• I promised this would only take 15 minutes and I see that it is gone so I want to honor my promise and Thank You for helping me with your insights.
  • I am glad that you have a trusted partner in ABC Painting and as promised, I am not going to ask you to consider switching. We think loyalty is a great quality.
  • If there is ever a time when ABC can’t quite get to something or if there is any way I can serve you in the future, would you consider giving me an opportunity to work with you even if it is a very small project?

That’s it. Then follow up with a handwritten note and a connection on Linked In. Then add them to your e-mail list and hit them once every 6 weeks or so just to stay top of mind. You will walk out of some of those meetings with an opportunity that day. And you also learn what to do in order to be the favorite painter when you do get an opportunity.

Now for some of you, this will be very uncomfortable. You can do it and if you are nervous about it, I know you will be great at it because your discomfort means you are an introvert and not pushy and that is what we are striving for here.

In addition, set a goal of how many of these you will do each week. 1 should be a minimum. Set a goal and don’t let the weekend without hitting your number. And push for a face to face even if it is in their office. Don’t make them travel for coffee unless you can schedule it during a site walk at one of their properties which they do as part of their routine.

I want to conclude with a word about construction project services like The Blue Book and General Contractors in general. I would never declare that you won’t get work from these types of services. I will tell you the ROI for your time will be very low. It fact I promise if you take the same time and network or even make dials to potential clients, your time would be better used.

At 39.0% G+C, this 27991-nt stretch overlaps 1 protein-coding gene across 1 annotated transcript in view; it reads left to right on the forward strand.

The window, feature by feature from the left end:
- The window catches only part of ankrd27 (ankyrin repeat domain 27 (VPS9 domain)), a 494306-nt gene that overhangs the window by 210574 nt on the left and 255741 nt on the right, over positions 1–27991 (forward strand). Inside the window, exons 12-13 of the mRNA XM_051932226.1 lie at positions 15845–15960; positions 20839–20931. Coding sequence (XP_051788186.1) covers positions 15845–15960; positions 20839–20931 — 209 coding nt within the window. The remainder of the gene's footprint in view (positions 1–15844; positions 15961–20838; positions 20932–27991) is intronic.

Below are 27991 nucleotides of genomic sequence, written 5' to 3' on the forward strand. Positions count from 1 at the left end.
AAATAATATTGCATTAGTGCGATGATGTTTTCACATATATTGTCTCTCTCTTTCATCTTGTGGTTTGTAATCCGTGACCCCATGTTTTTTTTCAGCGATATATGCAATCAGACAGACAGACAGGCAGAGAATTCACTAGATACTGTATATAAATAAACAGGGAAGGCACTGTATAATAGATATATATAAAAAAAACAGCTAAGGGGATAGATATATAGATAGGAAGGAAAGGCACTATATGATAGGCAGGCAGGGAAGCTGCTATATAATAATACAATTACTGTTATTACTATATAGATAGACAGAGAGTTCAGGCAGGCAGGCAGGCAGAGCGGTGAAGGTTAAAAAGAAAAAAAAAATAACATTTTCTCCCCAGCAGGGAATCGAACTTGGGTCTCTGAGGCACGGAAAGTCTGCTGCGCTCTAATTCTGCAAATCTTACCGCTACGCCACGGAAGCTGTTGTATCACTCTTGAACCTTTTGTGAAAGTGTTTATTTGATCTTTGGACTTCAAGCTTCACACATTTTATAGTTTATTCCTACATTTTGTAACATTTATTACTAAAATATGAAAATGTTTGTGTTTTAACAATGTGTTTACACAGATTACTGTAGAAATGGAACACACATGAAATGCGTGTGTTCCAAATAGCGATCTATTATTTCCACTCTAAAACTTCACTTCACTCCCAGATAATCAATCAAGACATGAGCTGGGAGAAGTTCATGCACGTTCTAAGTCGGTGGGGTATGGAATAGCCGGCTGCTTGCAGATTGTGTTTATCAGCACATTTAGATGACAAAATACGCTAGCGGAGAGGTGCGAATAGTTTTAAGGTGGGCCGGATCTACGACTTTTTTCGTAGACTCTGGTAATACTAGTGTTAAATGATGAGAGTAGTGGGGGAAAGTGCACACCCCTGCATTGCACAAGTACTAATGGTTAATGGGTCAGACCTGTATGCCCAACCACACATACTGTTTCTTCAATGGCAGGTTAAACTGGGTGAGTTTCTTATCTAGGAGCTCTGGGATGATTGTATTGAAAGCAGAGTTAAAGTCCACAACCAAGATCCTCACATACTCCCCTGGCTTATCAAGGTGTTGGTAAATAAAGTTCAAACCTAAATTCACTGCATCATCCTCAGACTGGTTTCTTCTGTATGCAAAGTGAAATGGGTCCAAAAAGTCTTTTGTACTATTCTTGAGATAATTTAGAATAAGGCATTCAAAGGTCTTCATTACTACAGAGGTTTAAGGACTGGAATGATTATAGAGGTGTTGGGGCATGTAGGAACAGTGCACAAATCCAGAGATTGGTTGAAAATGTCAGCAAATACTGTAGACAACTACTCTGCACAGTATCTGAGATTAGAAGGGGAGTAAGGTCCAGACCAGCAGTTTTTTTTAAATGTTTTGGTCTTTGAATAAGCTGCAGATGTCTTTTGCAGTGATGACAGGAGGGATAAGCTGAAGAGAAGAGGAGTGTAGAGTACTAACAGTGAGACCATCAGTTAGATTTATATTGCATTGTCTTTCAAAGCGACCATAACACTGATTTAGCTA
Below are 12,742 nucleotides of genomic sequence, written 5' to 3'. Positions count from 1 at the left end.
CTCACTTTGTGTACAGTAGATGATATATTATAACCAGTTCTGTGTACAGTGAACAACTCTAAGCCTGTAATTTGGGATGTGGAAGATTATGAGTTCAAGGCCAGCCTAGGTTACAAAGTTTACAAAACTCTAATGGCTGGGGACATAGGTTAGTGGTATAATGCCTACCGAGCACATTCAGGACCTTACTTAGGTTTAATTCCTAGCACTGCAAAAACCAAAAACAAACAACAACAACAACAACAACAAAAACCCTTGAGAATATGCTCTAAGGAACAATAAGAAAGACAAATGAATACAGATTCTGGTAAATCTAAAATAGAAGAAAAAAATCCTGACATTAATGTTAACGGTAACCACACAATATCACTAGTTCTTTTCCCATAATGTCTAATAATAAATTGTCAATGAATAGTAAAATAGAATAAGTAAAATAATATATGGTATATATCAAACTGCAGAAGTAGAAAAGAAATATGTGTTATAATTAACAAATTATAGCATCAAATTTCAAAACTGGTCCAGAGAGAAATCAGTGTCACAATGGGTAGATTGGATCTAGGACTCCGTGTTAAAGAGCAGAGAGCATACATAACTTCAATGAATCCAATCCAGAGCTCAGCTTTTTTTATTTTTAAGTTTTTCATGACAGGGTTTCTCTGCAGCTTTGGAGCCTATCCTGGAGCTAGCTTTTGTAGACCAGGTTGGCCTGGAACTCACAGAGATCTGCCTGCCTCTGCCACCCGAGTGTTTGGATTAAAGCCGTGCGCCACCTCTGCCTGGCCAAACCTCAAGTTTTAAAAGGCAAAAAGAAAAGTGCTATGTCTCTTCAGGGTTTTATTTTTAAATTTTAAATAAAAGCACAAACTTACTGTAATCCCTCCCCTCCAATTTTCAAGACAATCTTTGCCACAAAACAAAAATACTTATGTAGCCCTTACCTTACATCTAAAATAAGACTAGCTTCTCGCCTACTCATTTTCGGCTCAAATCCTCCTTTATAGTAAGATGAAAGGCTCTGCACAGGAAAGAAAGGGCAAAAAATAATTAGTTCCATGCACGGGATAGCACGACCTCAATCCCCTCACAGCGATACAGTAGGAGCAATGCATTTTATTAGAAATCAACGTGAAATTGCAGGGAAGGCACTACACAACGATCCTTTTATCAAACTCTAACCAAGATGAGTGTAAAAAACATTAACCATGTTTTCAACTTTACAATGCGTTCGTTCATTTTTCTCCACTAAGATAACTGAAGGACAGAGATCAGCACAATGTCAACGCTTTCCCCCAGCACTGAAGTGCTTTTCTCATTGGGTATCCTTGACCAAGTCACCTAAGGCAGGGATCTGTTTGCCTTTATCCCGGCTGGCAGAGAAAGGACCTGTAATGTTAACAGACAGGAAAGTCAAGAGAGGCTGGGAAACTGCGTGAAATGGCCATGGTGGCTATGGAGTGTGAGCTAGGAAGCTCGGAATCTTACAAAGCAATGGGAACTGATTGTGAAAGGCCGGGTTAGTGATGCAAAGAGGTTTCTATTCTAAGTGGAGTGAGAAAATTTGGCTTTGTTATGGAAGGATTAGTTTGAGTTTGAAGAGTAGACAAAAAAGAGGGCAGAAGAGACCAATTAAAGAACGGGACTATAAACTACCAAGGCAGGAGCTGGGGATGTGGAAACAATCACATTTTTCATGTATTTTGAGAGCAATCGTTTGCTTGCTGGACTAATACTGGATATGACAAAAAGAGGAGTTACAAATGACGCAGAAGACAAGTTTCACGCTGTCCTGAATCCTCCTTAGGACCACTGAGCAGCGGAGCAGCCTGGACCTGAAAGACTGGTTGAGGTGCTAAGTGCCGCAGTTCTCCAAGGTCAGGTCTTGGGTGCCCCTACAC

Most of these services are farming all sorts of data bases to “provide” you with opportunities. I think most construction companies that are doing work where they are located have a trades list that they work with consistently and will continue using. Your bid is just a spot check to make sure the number they already have and will use is honest.

In other words you are providing a free bidding service and will never be awarded a job. It you are bidding to a GC that is bidding to an owner, your odds are worse. You are one of 3-5 painting contractors bidding to 5 construction companies. Your odds of being awarded this work are not very good unless you are the low bid which is even worse! You are the low bid!

As far as GC’s go, they are not all terrible. If you know one locally that you think are reputable and would like to work with, give them a call. Go have coffee with someone inside and find out their culture and process and ask to be put on the bidders list. I would advise starting with something on the smaller side where you can manage the risk.

Working with GC’s will require additional capital as you wait for payments and will also require more management of timelines and people. But it can be done. There are A and B level GC’s out there and over time you can develop an A list of General Contractors that are excellent customers. When you set up your meeting, go through the same scrip as you used with the property managers.

So to recap, I believe there are many reasons to add commercial work to your company which I addressed in my previous video and I hope what I have shared here gives you some sort of direction how you might go about getting more opportunities. And if I can serve you in anyway, don’t hesitate emailing me at or better yet, lets connect for a strategy call. I would love to hear your story and help in any way I can.

About the Author

Scott is a 30+ year veteran of the Painting Industry - having run his own company for 20 of those years. For 10 years, he has been working with others to scale their companies achieving rapid growth and operational efficiency. His knowledge in all aspects of running a business, including running a multi-million dollar company, allows Scott to identify and guide business owners to overcome in areas of current weakness or deficiency. Scott specializes in companies trying to break the $1,000,000 barrier and beyond.